Heathrow to ‘immediately improve access’ after aviation authority scolds UK airports

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Heathrow and Manchester airports have been rated as two of the worst for disabled access by the Civil Aviation Authority (CAA), which has told airport operators to immediately improve services and facilities for disabled passengers.

The CAA’s new report assesses the top 30 UK airports on the quality of assistance they provide to passengers with a disability. It comes as the number of air travelers since 2010 has rocketed by 66%.

Of the airports reviewed, six were rated ‘very good’, 20 rated as ‘good’ and four rated as ‘poor’. Those with ‘very good’ and ‘good’ ratings have performed well in areas such as customer satisfaction, waiting times and engagement with disability organisations.

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East Midlands, Exeter, Heathrow and Manchester airports that have been rated ‘poor’ have all now committed to make improvements and the CAA expects work to implement these plans to start immediately.

“UK aviation should be proud that it continues to serve a rapid increase in the number of passengers with a disability. Our surveys, along with the airports’ own studies, have shown high levels of satisfaction among disabled passengers and we have seen some examples of excellent service where assistance is well organised and delays are minimal,” commented Richard Moriarty, CAA director of consumers and markets.

“However, East Midlands, Exeter, Heathrow and Manchester have fallen short of our expectations and we have secured commitments from them to make improvements. We will monitor their implementation over the coming months to make sure that services for passengers with a disability or reduced mobility continue to improve.”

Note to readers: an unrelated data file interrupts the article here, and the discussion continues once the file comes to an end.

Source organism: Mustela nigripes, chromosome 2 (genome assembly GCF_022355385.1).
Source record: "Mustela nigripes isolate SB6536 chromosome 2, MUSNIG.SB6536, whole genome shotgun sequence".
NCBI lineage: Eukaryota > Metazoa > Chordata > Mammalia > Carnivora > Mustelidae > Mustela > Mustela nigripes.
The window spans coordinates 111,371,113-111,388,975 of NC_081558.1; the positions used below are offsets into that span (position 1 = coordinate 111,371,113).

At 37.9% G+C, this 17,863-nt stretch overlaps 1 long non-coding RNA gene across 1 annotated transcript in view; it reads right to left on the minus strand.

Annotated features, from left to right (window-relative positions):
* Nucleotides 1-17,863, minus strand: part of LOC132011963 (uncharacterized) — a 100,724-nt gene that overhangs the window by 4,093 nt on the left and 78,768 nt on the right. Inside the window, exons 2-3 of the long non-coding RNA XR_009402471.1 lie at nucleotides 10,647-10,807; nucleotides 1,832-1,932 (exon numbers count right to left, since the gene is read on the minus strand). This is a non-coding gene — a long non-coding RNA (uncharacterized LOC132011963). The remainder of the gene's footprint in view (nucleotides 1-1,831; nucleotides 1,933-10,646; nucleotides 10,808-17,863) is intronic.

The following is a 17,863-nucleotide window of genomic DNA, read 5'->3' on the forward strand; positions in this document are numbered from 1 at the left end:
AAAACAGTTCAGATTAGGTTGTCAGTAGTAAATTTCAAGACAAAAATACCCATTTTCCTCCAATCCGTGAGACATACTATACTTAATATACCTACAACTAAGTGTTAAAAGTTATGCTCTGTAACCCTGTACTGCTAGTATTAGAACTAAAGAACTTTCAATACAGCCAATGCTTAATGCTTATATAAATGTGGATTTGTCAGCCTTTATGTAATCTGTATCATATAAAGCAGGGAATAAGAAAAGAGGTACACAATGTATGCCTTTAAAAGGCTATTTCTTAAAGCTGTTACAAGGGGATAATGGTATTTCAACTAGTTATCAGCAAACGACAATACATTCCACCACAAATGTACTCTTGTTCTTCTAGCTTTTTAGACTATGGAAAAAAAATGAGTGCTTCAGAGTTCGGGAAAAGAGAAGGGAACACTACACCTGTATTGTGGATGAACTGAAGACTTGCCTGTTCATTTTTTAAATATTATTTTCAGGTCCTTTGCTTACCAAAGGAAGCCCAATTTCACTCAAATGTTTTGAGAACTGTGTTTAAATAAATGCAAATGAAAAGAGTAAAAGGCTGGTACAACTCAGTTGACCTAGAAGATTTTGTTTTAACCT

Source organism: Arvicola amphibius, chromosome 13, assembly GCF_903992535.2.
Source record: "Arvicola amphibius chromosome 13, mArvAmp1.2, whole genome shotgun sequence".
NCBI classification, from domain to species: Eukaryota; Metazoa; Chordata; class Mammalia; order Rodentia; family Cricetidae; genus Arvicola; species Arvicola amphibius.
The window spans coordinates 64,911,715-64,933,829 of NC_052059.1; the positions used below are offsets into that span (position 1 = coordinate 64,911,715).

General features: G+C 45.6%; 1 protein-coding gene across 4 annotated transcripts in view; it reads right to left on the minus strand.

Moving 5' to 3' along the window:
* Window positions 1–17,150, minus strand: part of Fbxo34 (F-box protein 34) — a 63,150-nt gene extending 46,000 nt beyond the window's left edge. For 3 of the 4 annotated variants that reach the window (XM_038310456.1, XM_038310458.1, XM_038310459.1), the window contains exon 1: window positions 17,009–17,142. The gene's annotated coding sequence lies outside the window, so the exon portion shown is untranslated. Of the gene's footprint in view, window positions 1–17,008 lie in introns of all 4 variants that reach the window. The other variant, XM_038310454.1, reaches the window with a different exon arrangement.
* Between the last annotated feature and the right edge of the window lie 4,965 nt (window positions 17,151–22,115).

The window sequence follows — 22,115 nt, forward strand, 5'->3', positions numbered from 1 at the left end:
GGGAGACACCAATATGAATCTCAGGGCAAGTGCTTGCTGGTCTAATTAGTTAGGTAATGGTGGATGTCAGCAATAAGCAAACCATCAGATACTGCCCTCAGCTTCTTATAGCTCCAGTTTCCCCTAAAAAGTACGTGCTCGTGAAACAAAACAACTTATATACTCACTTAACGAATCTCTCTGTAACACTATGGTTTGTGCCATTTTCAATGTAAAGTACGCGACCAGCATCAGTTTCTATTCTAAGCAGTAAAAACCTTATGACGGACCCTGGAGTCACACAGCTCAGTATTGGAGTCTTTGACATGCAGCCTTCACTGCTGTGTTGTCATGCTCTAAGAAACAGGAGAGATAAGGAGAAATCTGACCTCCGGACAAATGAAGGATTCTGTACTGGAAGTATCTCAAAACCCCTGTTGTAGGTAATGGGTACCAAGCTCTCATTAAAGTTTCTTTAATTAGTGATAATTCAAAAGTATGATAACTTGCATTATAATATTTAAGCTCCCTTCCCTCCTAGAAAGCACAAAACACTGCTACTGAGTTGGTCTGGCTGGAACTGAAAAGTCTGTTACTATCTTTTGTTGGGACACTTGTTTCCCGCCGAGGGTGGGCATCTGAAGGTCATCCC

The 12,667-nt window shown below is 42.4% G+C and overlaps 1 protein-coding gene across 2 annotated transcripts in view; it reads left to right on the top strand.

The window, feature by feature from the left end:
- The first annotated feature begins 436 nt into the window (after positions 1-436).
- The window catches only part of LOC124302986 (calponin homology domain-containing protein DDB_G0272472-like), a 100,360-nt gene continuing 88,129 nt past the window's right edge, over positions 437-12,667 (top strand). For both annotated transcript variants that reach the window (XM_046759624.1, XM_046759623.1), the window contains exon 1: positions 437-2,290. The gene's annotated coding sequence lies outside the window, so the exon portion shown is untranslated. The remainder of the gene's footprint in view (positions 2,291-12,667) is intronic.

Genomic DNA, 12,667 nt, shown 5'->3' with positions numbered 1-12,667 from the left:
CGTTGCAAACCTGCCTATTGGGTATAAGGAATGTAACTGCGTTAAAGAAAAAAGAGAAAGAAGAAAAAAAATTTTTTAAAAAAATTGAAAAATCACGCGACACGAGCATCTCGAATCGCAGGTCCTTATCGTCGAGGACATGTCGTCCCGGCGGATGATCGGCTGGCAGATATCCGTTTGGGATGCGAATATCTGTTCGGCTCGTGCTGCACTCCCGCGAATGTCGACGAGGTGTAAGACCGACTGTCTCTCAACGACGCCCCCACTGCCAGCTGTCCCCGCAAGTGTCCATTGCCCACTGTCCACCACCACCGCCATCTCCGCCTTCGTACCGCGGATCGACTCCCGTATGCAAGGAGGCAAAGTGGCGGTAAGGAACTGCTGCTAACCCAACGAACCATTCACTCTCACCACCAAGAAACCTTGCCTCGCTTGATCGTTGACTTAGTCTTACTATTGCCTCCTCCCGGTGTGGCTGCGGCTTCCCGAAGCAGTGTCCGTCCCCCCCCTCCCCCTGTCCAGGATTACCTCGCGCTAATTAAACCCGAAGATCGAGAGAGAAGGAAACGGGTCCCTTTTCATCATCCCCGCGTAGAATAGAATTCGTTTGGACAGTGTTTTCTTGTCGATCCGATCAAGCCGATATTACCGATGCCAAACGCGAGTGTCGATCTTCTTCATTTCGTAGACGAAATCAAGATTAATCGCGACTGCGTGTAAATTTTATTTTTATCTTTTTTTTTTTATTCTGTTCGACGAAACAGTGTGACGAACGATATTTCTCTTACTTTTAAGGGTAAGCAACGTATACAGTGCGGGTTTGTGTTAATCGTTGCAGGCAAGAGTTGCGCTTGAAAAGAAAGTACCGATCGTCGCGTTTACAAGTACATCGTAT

Civil Aviation Authority chart ranking UK airports for disabled access

Meanwhile, transport secretary Chris Grayling stated: “It is vital that everyone can access and use transport services, and the CAA is doing excellent work around this.It is encouraging to see the overwhelming majority of UK airports providing a good service for passengers with a disability, but I am determined to push the aviation industry to do more.

“This autumn, as part of our Aviation Strategy, we will consult on ways to make aviation more accessible for people with both visible and hidden disabilities, such as dementia, autism, loss of sight or hearing, as well as age-related conditions. I also want everyone to take part in the upcoming consultation on our draft Accessibility Action Plan which will look at what more can be done across the entire transport network.”

Earlier this year, Gatwick Airport poured hefty investment into buying hoists, Changing Places facilities and sensory rooms for passengers with disabilities. It is hoped that other UK airports will follow Gatwick’s lead in buying new access solutions and installations.

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